HURLING referees haven’t exactly swallowed their whistles but Lar Corbett has noticed their willingness to let the game flow more — and he’s hoping for more of the same from Brian Gavin on Sunday.
Whether it’s coincidence or not, match officials have been keener to play advantage since the epic 2009 All-Ireland final between Tipperary and Kilkenny.
And while things are sure to be tense in the Páirc Uí Chaoimh pressure-cooker against Waterford, Corbett believes referees are contributing to better spectacles by taking more of a common sense approach to the game.
“I do think they are letting it go and I think they’re making it a bit more exciting,” said the Thurles Sarsfields man.
“They’re going to have to blow some frees but they are letting it go. Even myself as a forward, if you do get pulled down you have to take the good with the bad. Sometimes you get it, sometimes you don’t but it’s better for the game when it is let go. If a forward is being tugged back — give him the advantage.
“You can see the crowd lifting from their seats. Never mind Tipperary being involved, if you’re at a game or watching one it all adds to it.”
That’s not to say Corbett is happy with the quality of refereeing at the moment. The level of officiating has been strict on some occasions and laissez-faire on others. He wishes the men in black were all singing from the one hymn-sheet.
“What is the best way around it?” he says of the inconsistencies.
“What do you do? Do you have to ask him beforehand ‘are you going to blow it or are going to let it go?’ I just don’t know. I don’t have an opinion on it because I don’t know the right thing to say as regards referees blowing it.
“Do you have to have it in your mind that ‘this referee’s going to blow it and I’m going to have to play my game different then?’ I don’t know but I think we do need a bit more consistency as regards what happens on the day and whether he is going to blow it or not.”
Corbett’s 2011 season is warming up nicely, grabbing a goal against Cork the first day before another in the semi-final against Clare.
The hurler of the year accolade weights light on his shoulders. “I don’t get caught up in it because it’s only going to put extra pressure on yourself.”
Even with his hectic schedule in his new venture Lar Corbett’s Bar at Coppingers in his home town, the Tipperary management report his hunger as being stronger than ever.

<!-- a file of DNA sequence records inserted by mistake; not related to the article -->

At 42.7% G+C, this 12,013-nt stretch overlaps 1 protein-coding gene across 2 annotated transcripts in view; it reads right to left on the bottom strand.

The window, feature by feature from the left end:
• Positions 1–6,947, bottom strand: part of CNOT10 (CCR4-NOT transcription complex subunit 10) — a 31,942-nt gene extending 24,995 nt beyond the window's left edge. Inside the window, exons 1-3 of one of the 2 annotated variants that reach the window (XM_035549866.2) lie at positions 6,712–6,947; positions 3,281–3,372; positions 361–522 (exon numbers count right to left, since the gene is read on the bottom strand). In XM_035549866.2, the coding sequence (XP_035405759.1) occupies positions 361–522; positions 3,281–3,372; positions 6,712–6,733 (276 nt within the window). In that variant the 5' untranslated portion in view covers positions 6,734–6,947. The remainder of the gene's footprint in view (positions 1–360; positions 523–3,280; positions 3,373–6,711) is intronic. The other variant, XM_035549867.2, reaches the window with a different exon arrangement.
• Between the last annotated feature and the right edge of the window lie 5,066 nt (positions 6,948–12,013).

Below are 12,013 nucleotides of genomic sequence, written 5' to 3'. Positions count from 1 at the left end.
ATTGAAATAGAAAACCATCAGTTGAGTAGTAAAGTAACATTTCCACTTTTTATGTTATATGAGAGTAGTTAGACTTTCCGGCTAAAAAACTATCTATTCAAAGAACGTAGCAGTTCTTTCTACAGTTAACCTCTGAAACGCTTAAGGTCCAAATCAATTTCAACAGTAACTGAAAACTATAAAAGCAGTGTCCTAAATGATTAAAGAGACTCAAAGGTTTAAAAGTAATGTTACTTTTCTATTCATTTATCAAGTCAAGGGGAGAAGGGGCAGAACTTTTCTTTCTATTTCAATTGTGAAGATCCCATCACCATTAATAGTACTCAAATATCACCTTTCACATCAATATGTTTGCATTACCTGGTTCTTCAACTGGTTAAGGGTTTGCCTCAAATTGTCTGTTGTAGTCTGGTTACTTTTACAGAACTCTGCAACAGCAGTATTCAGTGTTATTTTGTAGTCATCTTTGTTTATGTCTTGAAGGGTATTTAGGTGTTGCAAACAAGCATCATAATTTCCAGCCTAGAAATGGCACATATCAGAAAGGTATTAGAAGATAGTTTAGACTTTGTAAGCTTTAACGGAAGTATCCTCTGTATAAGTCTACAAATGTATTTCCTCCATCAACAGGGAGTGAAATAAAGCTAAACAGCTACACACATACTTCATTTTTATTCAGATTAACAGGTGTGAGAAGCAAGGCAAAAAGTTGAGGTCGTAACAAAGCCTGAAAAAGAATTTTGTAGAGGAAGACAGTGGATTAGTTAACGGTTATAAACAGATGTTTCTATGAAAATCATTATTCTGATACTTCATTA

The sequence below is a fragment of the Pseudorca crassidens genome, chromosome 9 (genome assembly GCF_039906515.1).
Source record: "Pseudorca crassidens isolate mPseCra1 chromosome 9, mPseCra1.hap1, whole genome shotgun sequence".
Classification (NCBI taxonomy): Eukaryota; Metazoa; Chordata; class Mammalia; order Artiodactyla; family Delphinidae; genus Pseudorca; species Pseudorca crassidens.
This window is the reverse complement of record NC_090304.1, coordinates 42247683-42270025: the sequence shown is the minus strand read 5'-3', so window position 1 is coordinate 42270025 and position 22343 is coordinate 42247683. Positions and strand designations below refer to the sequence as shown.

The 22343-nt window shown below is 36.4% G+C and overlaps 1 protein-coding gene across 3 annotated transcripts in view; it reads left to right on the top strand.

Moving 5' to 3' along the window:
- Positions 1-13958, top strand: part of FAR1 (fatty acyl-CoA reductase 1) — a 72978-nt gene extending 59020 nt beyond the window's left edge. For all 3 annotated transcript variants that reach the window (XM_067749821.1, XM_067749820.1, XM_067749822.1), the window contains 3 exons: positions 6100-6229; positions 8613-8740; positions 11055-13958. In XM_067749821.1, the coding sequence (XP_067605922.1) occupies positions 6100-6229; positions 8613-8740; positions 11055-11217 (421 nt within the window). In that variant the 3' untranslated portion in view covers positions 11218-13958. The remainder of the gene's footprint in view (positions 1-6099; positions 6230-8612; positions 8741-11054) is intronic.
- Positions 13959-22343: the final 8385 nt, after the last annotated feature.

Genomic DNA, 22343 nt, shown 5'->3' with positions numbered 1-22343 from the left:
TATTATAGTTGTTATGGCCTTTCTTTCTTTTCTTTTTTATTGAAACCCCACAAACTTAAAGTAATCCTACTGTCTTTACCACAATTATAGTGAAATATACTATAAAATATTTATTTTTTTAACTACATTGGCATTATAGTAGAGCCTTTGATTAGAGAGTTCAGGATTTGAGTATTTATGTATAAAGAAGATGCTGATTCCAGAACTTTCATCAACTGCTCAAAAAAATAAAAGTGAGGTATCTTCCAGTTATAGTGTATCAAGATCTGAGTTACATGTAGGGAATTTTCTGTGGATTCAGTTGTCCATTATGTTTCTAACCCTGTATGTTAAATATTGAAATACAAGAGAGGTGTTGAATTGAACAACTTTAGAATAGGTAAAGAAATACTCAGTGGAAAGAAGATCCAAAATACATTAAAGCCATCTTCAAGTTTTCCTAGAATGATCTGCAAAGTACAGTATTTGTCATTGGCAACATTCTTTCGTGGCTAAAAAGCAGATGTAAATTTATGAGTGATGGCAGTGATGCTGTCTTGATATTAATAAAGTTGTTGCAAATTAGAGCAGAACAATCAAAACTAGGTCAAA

Having recently turned 30, he’s determined to squeeze everything out of what he has left in the top flight.
“I suppose you always try and ask yourself the questions ‘am I getting soft?’, ‘am I getting complacent?’, ‘am I happy with what I’m doing at the moment?’, ‘am I going to just stand still?’
“There’s no point being there if you’re not going to push it on. Players are pushing each other on and that’s what it really comes down to. It’s very easy to do the soft things.
“I turned 30 a couple of months ago and I suppose when you look at it you don’t have many years left after it. You just have to drive it on for the last few years and get the most out of it. That’s what the Kilkenny lads have done and they have had great success.
“I suppose it’s important to have hunger and not to get complacent because whatever happened in 2010 we have to drive it on now.
“When you see the younger lads coming in and biting at everyone’s heels for places not only on the team but the panel that drives us on. If we do get complacent we’re told about it very quick.”
Corbett will look across the parade on Sunday and see another 30-year-old purring in John Mullane after his last-gasp goal against Limerick last day out.
If the De La Salle man has the ball close to the Tipperary goal in the dying seconds of the goal Corbett knows what it will spell. Disaster.
“He played well the last day — he’s a huge player for them on Sunday. The one man you don’t want to see with the ball in the last minute to change a game is John Mullane. He did the business and does it week-in, week-out, a huge part of the team. He’s one of the main motivators.”
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